I’d love to win the Pulsefire.
There are a few reasons why I believe it would fit my play style very well, and here they are.
1. Shape - I love V shaped yoyos. There’s just something about them that suits me. It’s a little hard to tell from the second picture, but it seems like there is a slight roundness to the V shape, and it looks great. It’s like a Japanese company did a makeover of the Model 10. Also, the flat hub of the yoyo adds to the overall effect it has on me visually. It looks like a grade A Japanese manufactured yoyo (I’m not sure where it’s manufactured at though).
2. Size - My play style is all over the place. I like to do it all. Slacks, lacerations, whips, rejections, fast, slow, horizontal, chopsticks, and pretty much anything you can think of. It all just depends on how I’m feeling. Sometimes I like to play as if I’m competing, and sometimes I just like to relax and have a fun flowing trick session. A lot of the yoyos I’ve tried have either been above 56mm in diameter or below 54mm in diameter. The above 56mm throws can get sloppy during chopstick tricks and the below 54mm yoyos seem to lose too much velocity and make some rejections hard to hit. I haven’t seen many yoyos in the 55-56mm range that appeal to me… but the Pulsefire definitely does.
3. Weight - This is one of the biggest factors that appeal to me. I like full sized yoyos with undersized weight, especially when I’m just relaxing and busting out some smooth, graceful tricks. I mean, when I’m playing like that ( and I do very often), one of my favorite yoyos to use is the Classic. It’s a little big in diameter for my liking but I love the weight. I’ve never seen a mid to full size yoyo with below 64 gram weight. I believe that is something I would love, especially considering that it’s a 7075 yoyo. 7075 versions of earlier 6061 yoyos are made for various reasons, but the usual effect is a heavier, longer spinning, and more stable yoyo. The combination of the low weight and high grade 7075 aluminum could change a lot of peoples minds on what a 7075 yoyo should play like.
4. Finish - I love the fact that you kept it raw. 7075 aluminum usually doesn’t turn out looking to good once anodized, and in the rare case where it does the ano rubs away fast if you like grinds like me. You either end up with an off looking tone of a certain color, or a vibrant in some spots with dull fading in others after using the yoyo for a while. Raw yoyos look good no matter what. Polishing them makes the yoyo shine like it’s a titanium. Most everybody likes a yoyo that you can substitute as a mirror.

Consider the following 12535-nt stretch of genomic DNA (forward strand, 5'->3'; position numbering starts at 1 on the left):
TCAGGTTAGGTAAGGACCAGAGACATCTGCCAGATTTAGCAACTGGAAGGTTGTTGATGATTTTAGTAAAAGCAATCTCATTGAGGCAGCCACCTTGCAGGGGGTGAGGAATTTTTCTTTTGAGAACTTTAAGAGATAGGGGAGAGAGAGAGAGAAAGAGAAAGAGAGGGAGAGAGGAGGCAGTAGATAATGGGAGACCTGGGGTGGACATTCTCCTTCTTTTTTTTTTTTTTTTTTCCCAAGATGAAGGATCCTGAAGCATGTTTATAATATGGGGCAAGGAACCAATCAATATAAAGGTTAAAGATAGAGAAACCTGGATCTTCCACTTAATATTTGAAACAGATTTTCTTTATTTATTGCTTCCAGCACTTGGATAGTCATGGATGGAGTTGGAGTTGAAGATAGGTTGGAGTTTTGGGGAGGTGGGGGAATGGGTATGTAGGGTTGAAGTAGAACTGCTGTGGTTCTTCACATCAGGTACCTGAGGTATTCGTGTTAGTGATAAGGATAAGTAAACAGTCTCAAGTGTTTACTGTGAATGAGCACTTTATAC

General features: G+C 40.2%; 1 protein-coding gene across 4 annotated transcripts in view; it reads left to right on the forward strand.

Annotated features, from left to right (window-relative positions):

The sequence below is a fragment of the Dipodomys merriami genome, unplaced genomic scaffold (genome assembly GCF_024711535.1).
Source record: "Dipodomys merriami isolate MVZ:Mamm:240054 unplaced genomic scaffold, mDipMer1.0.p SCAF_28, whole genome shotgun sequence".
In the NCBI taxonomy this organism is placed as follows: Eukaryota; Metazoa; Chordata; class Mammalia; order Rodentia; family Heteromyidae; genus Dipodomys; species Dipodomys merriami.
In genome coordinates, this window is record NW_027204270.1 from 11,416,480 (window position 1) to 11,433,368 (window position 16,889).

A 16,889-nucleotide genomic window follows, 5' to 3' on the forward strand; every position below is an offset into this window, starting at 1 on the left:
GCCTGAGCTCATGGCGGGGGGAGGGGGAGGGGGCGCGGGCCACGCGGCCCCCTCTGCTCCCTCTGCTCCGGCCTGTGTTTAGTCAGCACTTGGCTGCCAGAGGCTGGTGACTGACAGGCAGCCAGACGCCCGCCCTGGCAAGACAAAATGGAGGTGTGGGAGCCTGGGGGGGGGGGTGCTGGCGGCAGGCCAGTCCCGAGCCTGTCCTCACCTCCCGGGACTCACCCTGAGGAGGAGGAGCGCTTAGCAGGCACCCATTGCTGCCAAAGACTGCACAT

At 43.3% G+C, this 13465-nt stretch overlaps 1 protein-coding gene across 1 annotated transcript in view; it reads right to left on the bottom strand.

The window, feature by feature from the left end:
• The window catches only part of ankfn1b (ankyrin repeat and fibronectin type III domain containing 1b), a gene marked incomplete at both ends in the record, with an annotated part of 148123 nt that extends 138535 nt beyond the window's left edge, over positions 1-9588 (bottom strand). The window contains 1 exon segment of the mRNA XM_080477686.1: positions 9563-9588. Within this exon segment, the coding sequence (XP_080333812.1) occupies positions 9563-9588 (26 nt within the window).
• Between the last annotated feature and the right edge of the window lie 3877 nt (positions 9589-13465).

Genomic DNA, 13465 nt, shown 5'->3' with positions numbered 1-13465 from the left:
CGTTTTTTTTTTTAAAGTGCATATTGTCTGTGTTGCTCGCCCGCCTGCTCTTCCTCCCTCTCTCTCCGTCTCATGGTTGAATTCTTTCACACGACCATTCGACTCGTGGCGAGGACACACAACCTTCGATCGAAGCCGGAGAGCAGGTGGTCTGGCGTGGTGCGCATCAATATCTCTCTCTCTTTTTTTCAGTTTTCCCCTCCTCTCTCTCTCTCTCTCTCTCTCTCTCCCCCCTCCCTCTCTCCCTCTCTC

Overall Appeal - I could go on and on about why I like the look of this yoyo and why I think it will fit my play style, but in the spirit of trying to keep this post from taking up half of a page I’ll end my thoughts here. This throw appeal to me a great deal. The weight, shape, specifications, and finish makes me think that it’s made by a highly sought after manufacturer like Yoyorecreation or a number of other Japanese manufacturers, when in fact it’s made by a fellow forum member. I’ve seen a few people on here who have decided to invest in making their own yoyo, and the Pulsefire honestly looks better aesthetically and specification wise than anything else I’ve seen here. It’s the type of yoyo I’ve been looking for and I didn’t even know it until I saw it a few minutes ago. A 7075 throw with lower weight that looks like it could throw down with anything from the top yoyo manufactures in the world. I really hope I win this yoyo, but if I don’t this may just be a model that I’d be willing to sell some of my current yoyos in order to own. Giveaway or no, I think you’re on to something here with your design.
Thanks for the opportunity.